Getting permission and working with others
It may seem contrary to the concept of "guerrilla" gardening but things will probably go better if you co-ordinate your gardening activities with other guerrilla gardeners (so that, for example, they don't plant all over your newly seeded plot) and also with the Council and their contractors, or other owners, who may be more helpful than you expect. It can be a win-win situation with a plot for you and less maintenance for the owner - but they do need to know where not to mow, for example, and you need to know if the plot is already earmarked for other planting or in an area of nature conservation which should not be disturbed.
Plots and contacts:
For anywhere (e g verges, parks) that belongs to the Council, contact Marie-Claire Edwards at the Council, who can tell you if it is a conservation area or put you in touch with the Council's gardening contractor Quadron: Marie-Claire.Edwards@rbk.kingston.gov.uk.
For library gardens or planters, contact: John.email@example.com (New Malden); firstname.lastname@example.org (Surbiton); email@example.com (Tudor Drive) - or talk to the library supervisor of other libraries. Some are managed by the Council so would direct you to Marie-Claire Edwards or Quadron.
For public planters in Kingston town centre, contact Lou Raggatt at Kingstonfirst: Lou.Raggett@kingstonfirst.co.uk or 020 8547 1221.
For access to Bentalls Centre planters, try the Facilities Manager:
For John Lewis planters, contact Lene Wood, Community Liaison Coordinator: CLC_Kingston@johnlewis.co.uk or 0208 547 3000 EXT 4584.
For YMCA Surbiton, which has asked for volunteers and advice on their Blossoming YMCA project, contact Clemency: 020 8339 4621 or firstname.lastname@example.org
Wild flower seeds from River of Flowers - if you've had any seeds or perennials from River of Flowers (or elsewhere - see Flora Locale directory of businesses for some good sources), please plant them somewhere visible (a front garden, a public space - but check on this website that it isn't someone else's patch), put out a River of Flowers sign + any other info you like with them, and register by emailing the address of your flower (or flower and edibles) plot on the Contact Us form below and also, if you can, at http://www.riverofflowers.org/.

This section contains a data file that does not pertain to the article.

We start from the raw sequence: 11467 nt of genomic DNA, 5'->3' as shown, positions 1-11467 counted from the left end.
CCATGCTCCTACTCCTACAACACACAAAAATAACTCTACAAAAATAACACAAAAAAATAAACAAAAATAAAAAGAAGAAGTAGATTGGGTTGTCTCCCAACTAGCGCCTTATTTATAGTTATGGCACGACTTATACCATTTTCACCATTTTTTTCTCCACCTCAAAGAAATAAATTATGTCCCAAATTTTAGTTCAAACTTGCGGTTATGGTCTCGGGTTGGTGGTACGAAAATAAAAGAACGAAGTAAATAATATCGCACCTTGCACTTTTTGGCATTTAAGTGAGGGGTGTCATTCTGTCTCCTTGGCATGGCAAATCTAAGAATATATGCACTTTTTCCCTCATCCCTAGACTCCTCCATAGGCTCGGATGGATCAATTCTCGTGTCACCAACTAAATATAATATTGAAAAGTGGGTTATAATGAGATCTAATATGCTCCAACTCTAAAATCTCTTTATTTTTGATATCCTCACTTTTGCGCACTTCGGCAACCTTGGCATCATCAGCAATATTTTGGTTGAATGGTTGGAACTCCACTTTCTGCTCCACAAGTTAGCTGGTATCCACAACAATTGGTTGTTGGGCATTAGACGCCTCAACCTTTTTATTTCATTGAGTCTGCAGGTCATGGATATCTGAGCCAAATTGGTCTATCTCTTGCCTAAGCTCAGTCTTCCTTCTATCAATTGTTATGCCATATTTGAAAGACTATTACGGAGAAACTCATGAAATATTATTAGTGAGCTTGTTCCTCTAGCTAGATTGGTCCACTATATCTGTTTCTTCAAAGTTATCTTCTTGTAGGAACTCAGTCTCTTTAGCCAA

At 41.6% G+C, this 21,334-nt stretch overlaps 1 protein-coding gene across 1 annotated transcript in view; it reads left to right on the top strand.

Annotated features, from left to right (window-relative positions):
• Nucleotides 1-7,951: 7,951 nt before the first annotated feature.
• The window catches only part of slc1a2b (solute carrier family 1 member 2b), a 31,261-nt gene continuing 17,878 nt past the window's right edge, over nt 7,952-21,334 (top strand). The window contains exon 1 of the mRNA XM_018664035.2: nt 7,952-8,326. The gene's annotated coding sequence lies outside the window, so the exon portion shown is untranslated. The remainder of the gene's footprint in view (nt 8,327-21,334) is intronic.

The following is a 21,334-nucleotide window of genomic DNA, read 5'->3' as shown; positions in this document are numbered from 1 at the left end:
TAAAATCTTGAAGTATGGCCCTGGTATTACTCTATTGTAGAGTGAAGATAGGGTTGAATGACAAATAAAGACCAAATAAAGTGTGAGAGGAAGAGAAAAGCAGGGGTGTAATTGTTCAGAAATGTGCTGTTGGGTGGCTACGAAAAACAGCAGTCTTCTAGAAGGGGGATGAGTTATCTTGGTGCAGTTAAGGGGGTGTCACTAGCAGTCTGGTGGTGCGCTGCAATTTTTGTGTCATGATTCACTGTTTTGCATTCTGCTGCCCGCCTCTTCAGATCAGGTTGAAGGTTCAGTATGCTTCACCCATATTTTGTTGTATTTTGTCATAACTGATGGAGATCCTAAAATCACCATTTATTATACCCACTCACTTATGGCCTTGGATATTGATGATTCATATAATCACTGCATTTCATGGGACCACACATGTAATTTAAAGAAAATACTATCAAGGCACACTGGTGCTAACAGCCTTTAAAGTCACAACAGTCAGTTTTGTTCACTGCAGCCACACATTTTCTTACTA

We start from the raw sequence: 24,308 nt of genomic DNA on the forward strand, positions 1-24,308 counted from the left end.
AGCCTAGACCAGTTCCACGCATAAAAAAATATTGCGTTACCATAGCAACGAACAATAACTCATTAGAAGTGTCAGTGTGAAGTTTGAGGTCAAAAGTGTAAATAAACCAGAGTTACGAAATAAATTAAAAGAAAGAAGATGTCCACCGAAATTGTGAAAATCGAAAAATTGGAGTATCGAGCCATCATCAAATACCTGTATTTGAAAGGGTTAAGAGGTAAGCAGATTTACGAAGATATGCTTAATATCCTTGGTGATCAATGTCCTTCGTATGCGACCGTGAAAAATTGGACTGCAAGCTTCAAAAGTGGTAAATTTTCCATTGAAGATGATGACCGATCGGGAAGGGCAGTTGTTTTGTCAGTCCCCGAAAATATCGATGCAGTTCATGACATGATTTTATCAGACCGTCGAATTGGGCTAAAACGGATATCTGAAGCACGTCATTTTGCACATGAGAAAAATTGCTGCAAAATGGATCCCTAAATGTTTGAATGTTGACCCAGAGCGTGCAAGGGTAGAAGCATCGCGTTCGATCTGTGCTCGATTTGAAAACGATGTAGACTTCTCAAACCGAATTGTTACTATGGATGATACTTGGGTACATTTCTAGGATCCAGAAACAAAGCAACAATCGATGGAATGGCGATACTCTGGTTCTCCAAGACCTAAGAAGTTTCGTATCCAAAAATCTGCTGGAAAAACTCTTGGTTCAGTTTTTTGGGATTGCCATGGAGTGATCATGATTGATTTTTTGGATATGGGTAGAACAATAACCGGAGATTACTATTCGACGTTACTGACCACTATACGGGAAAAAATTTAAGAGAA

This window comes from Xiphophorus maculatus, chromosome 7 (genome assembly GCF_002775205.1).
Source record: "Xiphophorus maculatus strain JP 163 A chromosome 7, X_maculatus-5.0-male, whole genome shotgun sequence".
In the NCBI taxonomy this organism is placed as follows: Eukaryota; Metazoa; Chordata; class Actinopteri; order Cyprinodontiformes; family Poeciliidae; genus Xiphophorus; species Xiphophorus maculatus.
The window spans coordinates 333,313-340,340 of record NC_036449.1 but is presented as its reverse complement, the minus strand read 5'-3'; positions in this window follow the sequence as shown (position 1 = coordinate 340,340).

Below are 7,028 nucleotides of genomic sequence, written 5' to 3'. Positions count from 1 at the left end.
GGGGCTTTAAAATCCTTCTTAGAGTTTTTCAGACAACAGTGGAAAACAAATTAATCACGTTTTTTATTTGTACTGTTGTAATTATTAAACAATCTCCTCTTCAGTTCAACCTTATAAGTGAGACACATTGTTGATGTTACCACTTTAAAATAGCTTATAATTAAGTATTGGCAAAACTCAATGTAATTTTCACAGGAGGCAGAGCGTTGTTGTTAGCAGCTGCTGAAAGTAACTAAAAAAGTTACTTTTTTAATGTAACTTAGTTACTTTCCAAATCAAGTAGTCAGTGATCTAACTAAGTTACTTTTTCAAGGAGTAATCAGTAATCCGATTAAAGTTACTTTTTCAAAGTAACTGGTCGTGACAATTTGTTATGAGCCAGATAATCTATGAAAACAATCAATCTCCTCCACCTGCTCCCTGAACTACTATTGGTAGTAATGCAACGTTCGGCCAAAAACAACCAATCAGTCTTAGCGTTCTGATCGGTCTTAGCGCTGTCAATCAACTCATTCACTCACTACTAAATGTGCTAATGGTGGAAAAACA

Growing edibles and wild flowers together - advice from River of Flowers
One of River of Flowers unique points is that we plant wildflowers with edibles to attract beneficial insects, increase crop yield and improve the soil just as organic farmers do. You can grow vetches such as Common Vetch from seed and plant them over the autumn as ground cover. Borage and Comfrey can be thugs but make great green mulches if kept contained. The staple plant of the organic farmer is Red Clover and that should be in every edible garden. River of Flowers also recommends wild varieties of herbs and medicinal wildflowers such as Feverfew, Purple Betony and Wild Fennel. Finally, it's not wild but every edible plot should have marigolds, one of the best companion plants there is.
- For growing with soft fruit and vegetables
Common Vetch (Vicia sativa) and other vetches - these provide ground cover and bring nitrogen into the soil and improve it over the winter.
Comfrey (Symphytum officinale) - this makes a great green mulch if kept contained - needs dampish conditions
Harebell (Campanula rotunifolia)
Red Clover (Trifoloium praetense) - this is bee and crop friendly - main wildflower grown with organic food
Wild Carrot (Daucus carota) and Yarrow (Achillea millefolium) - these attract aphid-eating insects
Wild Basil (Clinopodium vulgare), Wild Chives ( Allium schoenoprasum), Wild Marjoram (Origanum vulgare) and Wild Thyme (Thymus serpyllum) - these are wild varieties of herbs
Common Nettle (Urtica dioica) - this will raise the oil content of neighbouring crops and thereby help them to resist disease and parasite attack
Wild Chicory (Cichorium intybus) and Wild Fennel (Foeniculum vulgare) - these are useful in any food growing space
* There could be an issue over Wild Chives and Chives in general because dogs that can have problems with them but otherwise the plants are safe for humans.
- For growing in orchards
For orchards, we recommend shade loving or tolerant plants for early forage and ground cover:
Betony (Stachys officinalis) - prefers dappled shade
Dandelion (Taraxacum officinale) - amazing plant for orchards because of the length of its flowering season
Foxglove (Digitalis lutea) - less problematic than the purple variety
Ivy (Hedera helix) - a great climber for providing late forage - needs to be kept under control
Nettle-leavedBellflower(Campanula trachelium) - a native flower of great beauty supporting wild bees
Primrose (Primula vulgaris) - early flowering forage plant - seed is very expensive use plug plants
Red Campion (Silene dioica) - likes dampish conditions
Scented Violet (Viola odorata) – early flowering forage plant. The Dog Violet (Viola canina) may do better in certain soils
Wild Honeysuckle (Lonicera periclymenum) - like Ivy, flowering climbers are useful around trees